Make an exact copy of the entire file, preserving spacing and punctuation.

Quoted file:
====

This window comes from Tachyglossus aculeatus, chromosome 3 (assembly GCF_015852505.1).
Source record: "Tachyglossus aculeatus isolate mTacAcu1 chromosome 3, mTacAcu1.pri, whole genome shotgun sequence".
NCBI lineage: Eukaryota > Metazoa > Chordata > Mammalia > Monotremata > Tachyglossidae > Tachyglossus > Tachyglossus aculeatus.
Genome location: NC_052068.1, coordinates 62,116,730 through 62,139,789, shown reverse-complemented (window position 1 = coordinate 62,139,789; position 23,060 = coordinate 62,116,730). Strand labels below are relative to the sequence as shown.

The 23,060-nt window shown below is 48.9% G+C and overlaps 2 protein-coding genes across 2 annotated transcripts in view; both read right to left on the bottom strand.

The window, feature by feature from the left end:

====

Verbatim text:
This window comes from Tachyglossus aculeatus, chromosome 3 (assembly GCF_015852505.1).
Source record: "Tachyglossus aculeatus isolate mTacAcu1 chromosome 3, mTacAcu1.pri, whole genome shotgun sequence".
NCBI lineage: Eukaryota > Metazoa > Chordata > Mammalia > Monotremata > Tachyglossidae > Tachyglossus > Tachyglossus aculeatus.
Genome location: NC_052068.1, coordinates 62,116,730 through 62,139,789, shown reverse-complemented (window position 1 = coordinate 62,139,789; position 23,060 = coordinate 62,116,730). Strand labels below are relative to the sequence as shown.

The 23,060-nt window shown below is 48.9% G+C and overlaps 2 protein-coding genes across 2 annotated transcripts in view; both read right to left on the bottom strand.

The window, feature by feature from the left end: